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I have some code like this:

var A = function(a,b,c) {
  var self = this;
  self.a = ko.observable(a);
  ... 


  self.function1 = ko.computed(function () {
      dothing(a);
      ...
  } 

  self.function2 = ko.computed(function () {
      dothing(b);
      ...
  }
}

var B = function(a,b,c,d) {
    var self = this;
  self.a = ko.observable(a);
  ... 


  self.function1 = ko.computed(function () {
      dothing(a);
      ...
  } 

  self.function2 = ko.computed(function () {
      dothing(b);
      ...
  }
}

How can I "extract" function1 and function2 to a function that A and B can share?

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4 Answers

up vote 4 down vote accepted

That's just where prototypes fit in:

function AB()
{};//empty object
AB.prototype.function1 = function()
{
    var self = this;//doesn't have access to self, but `this` will point to either A or B
    //do stuff
};
var A = function()
{
    var self = this;//constructor
}
var B = function()
{
    var self = this;//constructor
}
A.prototype = new AB;
A.prototype.constructor = A;
B.prototype = new AB;
B.prototype.constructor = B;
//marginally shorter:
A.prototype = B.prototype = new AB;
A.prototype.constructor = A;
B.prototype.constructor = B;
//instances:
var foo = new A();
var bar = new B();
console.log(foo.function1 === bar.function1);//logs true

Having said that, personally, I prefer to define my constructors regularly:

function A()
{
    var self = this;
}
foo = new A();
console.log(Object.getPrototypeOf(foo).constructor.name);//logs A

Whereas your code assigns an anonymous function to a variable, which means that the constructor doesn't have a name:

foo = new A();
console.log(Object.getPrototypeOf(foo).constructor.name);//logs ''

It's not that big of a deal, but just so you know...


Reference a method from the global (or any other) scope:

var virtualNewFunction = new A();//create object
virtualNewFunction = virtualNewFunction.function1;//virtualNewFunction now references function1
virtualNewFunction();

The closure will be accessible (exposed), still, but be very careful with this:

A = function()
{
    var self = this;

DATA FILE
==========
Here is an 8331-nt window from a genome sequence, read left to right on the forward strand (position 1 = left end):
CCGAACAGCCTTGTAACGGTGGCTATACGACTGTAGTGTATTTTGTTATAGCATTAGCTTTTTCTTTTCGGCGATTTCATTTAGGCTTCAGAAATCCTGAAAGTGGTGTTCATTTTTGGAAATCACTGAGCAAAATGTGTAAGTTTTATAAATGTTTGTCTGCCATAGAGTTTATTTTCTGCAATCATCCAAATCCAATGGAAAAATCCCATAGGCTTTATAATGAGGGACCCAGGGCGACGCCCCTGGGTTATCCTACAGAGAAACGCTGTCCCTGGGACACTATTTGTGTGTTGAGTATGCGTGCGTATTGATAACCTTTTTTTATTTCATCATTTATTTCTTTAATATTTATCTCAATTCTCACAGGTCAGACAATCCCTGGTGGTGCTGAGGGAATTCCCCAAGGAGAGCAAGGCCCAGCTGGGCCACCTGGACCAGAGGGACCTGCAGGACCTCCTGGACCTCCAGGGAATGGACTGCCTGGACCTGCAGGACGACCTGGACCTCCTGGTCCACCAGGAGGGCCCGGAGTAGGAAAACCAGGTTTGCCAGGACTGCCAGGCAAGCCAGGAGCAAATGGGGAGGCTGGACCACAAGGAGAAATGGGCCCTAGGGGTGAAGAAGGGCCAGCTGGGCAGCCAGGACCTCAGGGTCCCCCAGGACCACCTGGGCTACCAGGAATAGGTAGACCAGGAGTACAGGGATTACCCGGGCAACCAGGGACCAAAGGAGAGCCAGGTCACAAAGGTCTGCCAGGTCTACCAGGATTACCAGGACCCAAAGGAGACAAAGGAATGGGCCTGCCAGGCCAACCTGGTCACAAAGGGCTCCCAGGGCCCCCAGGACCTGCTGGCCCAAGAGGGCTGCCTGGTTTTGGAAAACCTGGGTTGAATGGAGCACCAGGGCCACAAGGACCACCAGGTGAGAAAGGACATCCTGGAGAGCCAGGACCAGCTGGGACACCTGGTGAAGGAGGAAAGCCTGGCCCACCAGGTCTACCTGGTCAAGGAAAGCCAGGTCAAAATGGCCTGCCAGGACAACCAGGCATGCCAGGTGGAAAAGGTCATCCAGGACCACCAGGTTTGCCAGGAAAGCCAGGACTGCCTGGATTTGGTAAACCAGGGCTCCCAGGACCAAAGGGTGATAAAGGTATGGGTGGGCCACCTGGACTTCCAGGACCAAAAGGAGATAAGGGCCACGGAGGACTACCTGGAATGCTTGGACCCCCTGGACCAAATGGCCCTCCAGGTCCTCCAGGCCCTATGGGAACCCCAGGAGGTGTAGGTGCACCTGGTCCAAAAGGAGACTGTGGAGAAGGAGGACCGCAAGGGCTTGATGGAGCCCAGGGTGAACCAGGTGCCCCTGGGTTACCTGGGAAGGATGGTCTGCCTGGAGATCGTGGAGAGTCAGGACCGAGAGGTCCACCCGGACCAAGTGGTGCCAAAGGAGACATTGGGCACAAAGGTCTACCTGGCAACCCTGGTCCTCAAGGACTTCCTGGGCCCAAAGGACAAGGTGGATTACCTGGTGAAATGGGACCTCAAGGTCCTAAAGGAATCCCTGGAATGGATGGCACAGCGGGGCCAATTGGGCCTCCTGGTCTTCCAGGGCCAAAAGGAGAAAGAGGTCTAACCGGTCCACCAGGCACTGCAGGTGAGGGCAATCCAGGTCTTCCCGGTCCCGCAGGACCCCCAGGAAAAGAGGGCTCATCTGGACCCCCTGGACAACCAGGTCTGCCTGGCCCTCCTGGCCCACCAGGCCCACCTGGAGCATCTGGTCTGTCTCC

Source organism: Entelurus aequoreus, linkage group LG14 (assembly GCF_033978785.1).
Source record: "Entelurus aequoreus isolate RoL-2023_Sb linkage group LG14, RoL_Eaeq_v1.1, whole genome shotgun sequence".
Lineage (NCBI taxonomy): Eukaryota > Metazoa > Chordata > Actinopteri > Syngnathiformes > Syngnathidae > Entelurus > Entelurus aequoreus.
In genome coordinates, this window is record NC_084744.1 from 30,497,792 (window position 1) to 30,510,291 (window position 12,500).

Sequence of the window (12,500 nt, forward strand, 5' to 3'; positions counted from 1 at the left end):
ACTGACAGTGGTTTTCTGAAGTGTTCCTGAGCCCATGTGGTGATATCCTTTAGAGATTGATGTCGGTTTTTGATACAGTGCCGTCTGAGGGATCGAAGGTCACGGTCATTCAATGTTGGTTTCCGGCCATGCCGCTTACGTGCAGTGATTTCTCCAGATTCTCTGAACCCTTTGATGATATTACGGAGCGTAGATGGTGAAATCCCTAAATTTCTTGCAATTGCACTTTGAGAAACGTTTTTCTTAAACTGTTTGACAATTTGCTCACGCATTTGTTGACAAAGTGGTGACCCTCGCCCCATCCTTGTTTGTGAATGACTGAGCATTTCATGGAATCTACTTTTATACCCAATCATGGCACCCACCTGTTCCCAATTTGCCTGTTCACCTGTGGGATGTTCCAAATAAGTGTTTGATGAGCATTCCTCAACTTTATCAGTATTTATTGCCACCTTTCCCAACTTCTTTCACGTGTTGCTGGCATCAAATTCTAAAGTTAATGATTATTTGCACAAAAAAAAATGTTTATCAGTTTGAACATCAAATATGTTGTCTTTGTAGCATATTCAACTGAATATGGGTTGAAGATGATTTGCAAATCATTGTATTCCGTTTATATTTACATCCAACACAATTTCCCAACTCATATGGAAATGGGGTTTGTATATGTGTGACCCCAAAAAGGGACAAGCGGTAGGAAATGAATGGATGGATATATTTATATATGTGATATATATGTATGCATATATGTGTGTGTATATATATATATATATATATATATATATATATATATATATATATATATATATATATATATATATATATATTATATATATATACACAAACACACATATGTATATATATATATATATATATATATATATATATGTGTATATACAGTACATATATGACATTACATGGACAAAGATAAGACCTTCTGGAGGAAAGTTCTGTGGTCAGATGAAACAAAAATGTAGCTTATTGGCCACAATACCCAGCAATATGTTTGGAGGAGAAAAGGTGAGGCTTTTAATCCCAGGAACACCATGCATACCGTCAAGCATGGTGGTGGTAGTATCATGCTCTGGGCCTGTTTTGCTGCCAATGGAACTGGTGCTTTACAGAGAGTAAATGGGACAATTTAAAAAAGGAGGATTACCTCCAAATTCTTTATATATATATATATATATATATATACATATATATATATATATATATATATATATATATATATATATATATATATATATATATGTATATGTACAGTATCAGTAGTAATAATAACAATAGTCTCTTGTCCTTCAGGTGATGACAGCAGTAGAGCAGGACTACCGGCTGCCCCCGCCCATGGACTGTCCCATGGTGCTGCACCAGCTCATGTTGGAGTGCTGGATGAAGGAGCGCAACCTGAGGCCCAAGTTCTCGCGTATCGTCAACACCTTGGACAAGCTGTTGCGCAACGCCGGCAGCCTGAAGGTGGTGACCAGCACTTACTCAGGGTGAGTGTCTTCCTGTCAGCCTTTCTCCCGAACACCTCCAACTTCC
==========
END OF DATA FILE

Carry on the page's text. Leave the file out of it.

this.function1 = function()
    {
        console.log(this);
        console.log(self);
    };
}
foo = new A();
foo.function1();//logs A twice
foo = foo.function1
foo();//logs this -> window! self => A

An other possibility is "borrowing" a function:

A = function()
{
    var self = this;
    this.function1 = function()
    {
        console.log(this);
        console.log(self);
    };
}
B = function()
{//no method
    var self = this;
}
foo = new A();
bar = new B();
foo.function1.apply(bar,[]);//call as though function1 was method of B

Again, be careful: in this case this logs B, but self still references A! You could build in certain "safety nets":

    this.function1 = function()
    {
        self = this !== window && this !== self ? this : self;//redefine self to current caller object, unless it's window 
        console.log(this);
        console.log(self);
    };

But honestly, you might do well reading up on the this operator to grasp all this referencing trickery. It's not that hard once you get the basics. Also check the call and apply methods for more details on how to "share/borrow" methods

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I edited the question regarding function1/function2, can you please take a look? –  Vimvq1987 Oct 1 '12 at 15:04
    
Not entirely sure what you mean... I'll edit my answer to show some more stuff you can do, though: –  Elias Van Ootegem Oct 1 '12 at 15:18
    
I mean that function1 and function2 use variables that passed to A and B –  Vimvq1987 Oct 1 '12 at 15:24
    
In that case take a look at this –  Elias Van Ootegem Oct 1 '12 at 15:33
    
@Vimvq1987: if you're referring to var self, take a look at my last update, when you use apply or call the closure vars are passed on. If you're referring to the properties of either object then, you can access them using something like A.function1 = function(){console.log(self.propertyOfA);}, which will work regardless of the call context. I'm sorry but I don't really get what you need to know, but I'm pretty sure you can do everything you want to and more, but I fear you'll have to spend some time reading the MDN links I provided, and perhaps the ECMA standard (which is pretty dry) –  Elias Van Ootegem Oct 1 '12 at 18:35
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You could change the scope of the function by pulling it out of that object.

var function1 = function() {

}

var function2 = function() {

}

var A = function(a,b,c) {
  var self = this;
  self.a = ko.observable(a);
  ... 


  self.function1 = ko.computed(function1)

  self.function2 = ko.computed(function2)
}
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You could try using the underscore.js extend functionality to do the inheritance.

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This is not very clear. Side note, lo-dash (lodash.com) is a better version of underscore. –  Matt Bryant Aug 4 '13 at 20:14
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    var AB=function(){
    self=this;
    self.function1=function(){
                   //----something------
                  }
    self.function1=function(){
                   //----something------
                  }

   }


     var A=function(){
     var self=this;
     AB.apply(self,arguments);
     } 

    var B=function(){
     var self=this;
     AB.apply(self,arguments);
        } 
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